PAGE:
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The negatives of plus-size

BY GRETA HAGEN-RICHARDSON | FEBRUARY 19, 2010 7:30 AM

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We are in the midst of the hottest time in fashion. February begins the Fashion Week parade that jumps from New York to London to Paris, complete with the walking pieces of art that will hit (mostly elite) stores in the spring. Implicit in your thoughts on couture designers and bright runways are the models. While the exact shape of the model changes to express the zeitgeist of the decade, the actual size has basically stayed the same. This year, however, more than one designer has chosen to include the generally dreaded (in the fashion world at least) plus-size model. Rumors abound from London and New York about the opposition to this new inclusion.

So what is all the hubbub about? Despite my very secure self-identification as a feminist, I find myself a bit out of sorts where this topic is involved. While I oppose the idea of size-0 models as the only representation of the female form on the runway, I don’t think I am a fan of the size-12 models either.

Let me say right now that I am no size 2 or 4 (or 6 for that matter), so I think I can understand the desire of many proponents of the plus-size movement. I’m definitely a fan of having someone in magazines and on television to identify with physically. I can attest to the long-term damage produced by the insane and generally unobtainable weight expectations imposed on American women. However, the sizes that the public consider to be in the plus range, 14-18, are to my mind just as unhealthy as the 0s and 2.

Part of what bothers me about having the size 14 on the runway is the motivation for it. In this economic climate, it would seem that many designers are doing whatever they can to jump on a market that was previously untapped. Jean Paul Gaultier walked down the runway with his plus-sized model who was wearing his collection’s finale dress (the big-deal dress). Additionally, in about a week, Gaultier will release a line designed for Target Stores nationwide.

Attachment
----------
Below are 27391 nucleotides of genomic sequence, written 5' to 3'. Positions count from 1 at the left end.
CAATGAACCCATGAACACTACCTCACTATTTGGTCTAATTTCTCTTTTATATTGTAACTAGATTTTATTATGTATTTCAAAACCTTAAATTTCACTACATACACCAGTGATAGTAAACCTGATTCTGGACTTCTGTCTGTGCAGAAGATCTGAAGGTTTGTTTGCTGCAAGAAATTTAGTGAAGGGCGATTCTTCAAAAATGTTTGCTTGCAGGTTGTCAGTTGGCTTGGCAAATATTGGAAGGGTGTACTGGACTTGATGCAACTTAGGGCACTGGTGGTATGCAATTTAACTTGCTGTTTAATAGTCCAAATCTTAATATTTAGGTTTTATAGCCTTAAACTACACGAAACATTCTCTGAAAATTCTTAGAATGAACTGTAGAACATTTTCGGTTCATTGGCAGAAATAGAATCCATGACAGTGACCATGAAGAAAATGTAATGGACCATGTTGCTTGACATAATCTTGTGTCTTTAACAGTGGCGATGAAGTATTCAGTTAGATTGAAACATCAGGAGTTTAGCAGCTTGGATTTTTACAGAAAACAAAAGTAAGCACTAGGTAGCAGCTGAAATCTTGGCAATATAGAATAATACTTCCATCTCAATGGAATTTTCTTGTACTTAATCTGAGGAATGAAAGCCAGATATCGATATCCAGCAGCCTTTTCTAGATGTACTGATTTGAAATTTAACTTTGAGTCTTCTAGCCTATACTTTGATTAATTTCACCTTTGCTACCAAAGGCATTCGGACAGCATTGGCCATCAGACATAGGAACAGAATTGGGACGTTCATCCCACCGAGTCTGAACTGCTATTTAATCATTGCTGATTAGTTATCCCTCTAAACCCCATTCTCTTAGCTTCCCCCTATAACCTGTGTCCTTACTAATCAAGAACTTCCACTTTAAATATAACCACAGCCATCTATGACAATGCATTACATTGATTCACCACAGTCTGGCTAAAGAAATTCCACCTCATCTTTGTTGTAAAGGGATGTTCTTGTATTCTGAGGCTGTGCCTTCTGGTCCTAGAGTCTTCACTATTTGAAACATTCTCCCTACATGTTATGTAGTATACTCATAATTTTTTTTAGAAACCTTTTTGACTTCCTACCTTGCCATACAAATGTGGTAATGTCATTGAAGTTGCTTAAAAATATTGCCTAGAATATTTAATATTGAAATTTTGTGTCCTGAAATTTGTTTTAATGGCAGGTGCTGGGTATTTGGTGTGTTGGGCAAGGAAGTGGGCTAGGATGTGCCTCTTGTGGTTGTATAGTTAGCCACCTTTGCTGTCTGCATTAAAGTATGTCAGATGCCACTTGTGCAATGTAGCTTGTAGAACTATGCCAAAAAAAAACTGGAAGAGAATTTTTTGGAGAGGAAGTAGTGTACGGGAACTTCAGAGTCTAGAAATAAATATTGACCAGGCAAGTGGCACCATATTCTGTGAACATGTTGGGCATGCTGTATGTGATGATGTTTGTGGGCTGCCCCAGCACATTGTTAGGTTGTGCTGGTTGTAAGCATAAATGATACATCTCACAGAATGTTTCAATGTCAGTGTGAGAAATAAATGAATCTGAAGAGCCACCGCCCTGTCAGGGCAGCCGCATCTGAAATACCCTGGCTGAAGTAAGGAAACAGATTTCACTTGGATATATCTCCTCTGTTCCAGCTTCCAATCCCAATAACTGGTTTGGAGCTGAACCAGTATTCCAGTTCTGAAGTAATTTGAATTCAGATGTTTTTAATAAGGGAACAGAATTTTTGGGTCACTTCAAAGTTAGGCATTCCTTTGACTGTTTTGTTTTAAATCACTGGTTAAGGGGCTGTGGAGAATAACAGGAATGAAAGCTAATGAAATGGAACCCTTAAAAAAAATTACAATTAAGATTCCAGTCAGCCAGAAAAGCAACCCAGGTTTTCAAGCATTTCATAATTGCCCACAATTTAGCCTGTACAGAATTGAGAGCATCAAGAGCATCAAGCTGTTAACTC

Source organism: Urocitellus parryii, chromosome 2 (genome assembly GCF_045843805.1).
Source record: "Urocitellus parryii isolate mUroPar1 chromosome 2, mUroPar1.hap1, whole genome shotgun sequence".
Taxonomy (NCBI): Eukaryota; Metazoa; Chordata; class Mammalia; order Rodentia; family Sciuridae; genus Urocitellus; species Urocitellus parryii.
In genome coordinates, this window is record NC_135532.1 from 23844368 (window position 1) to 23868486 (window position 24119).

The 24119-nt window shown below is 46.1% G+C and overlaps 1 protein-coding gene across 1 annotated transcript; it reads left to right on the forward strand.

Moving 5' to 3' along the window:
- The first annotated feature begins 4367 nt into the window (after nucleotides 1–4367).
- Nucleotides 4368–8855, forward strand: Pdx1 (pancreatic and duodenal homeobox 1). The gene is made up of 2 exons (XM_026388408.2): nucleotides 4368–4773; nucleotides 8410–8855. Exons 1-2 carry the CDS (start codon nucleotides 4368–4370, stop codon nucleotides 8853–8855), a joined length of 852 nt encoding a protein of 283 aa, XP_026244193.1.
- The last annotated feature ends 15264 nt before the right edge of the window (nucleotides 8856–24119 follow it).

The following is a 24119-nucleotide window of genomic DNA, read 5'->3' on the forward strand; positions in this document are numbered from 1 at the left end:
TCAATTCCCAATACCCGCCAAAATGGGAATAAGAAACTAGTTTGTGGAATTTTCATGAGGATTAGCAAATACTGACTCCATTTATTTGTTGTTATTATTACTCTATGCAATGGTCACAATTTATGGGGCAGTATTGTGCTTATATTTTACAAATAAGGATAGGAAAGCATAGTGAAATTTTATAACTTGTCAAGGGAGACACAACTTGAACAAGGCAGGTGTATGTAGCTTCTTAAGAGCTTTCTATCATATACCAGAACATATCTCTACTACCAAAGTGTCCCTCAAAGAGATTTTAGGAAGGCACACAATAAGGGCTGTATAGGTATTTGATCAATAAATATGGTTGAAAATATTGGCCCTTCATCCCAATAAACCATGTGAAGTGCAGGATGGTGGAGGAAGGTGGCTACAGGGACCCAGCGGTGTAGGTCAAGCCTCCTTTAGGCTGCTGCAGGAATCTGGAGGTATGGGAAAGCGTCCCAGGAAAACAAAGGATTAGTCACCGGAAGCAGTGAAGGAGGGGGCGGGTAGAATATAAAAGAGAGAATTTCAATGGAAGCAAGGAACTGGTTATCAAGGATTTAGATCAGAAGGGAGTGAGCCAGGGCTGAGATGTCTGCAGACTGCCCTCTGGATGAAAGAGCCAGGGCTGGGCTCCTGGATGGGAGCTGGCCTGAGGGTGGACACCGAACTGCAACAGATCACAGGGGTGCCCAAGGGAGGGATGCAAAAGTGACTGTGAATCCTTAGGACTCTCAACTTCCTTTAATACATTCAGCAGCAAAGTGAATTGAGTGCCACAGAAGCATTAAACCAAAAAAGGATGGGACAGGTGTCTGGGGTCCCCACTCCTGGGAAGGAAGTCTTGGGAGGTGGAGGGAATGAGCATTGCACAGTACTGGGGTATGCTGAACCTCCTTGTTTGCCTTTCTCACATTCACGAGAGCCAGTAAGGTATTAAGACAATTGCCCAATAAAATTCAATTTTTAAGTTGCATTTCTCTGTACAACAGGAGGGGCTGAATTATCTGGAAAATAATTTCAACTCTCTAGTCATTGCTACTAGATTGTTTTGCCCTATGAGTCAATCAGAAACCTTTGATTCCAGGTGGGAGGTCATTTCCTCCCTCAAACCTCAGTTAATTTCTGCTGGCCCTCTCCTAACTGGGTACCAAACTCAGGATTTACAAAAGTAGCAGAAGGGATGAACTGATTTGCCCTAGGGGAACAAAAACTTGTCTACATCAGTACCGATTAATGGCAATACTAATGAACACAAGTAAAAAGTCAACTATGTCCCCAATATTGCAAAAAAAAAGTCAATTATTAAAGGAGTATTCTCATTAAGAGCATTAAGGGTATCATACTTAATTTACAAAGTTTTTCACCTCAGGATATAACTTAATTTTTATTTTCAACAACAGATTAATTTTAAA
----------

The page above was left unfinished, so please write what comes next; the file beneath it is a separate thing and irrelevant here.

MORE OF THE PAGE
Many other designers that have featured runway plus-size models, from Michael Kors to Isaac Mizrahi, have also created lines for big-box stores. Perhaps this is a marketing ploy more than a new acceptance. If that is the case, then the inclusion of these new models could be just as damaging.

So what size constitutes health? A few months ago, Glamour magazine drummed up a lot of attention by featuring a photo shoot of several plus-size models in the industry. Among them was Lizzi Miller, star of Glamour’s first nude plus-size photo shoot. In an interview, size 12-14 Miller said that she eats right and exercises daily and that her size is an accurate reflection of her natural weight. I find this pretty difficult to believe. I run between a size 8 and a size 10 and like athletics, so perhaps I am unable to shelve my own bias. But it would seem to me that someone eating optimally (six roughly 300-calorie meals a day, complete with the proper distribution of proteins, veggies, and fruits) and working out daily (could be as little as a 20-30 minute run) should be closer to a size 6 or 8.

I am by no means condemning larger sizes aesthetically. The plus-size women who have walked the runways thus far have been as beautiful as the typical Fashion Week model fare. Trust me — I am about as awed by Miller’s looks as I am of Agyness Deyn’s.

However, it would seem that people posing as fashion iconoclasts are really just taking advantage of a new market in desperate times. This may be an attempt to exhibit women that fit into the image of the average American woman, but the average American women is unhealthy.

So, what are the implications of this new trend? Is this an attempt to create a new fashion verisimilitude? That a size 14 is the right size? Could these new images have a positive effect on the American female psyche? I don’t know the answers just yet. But I am skeptical.


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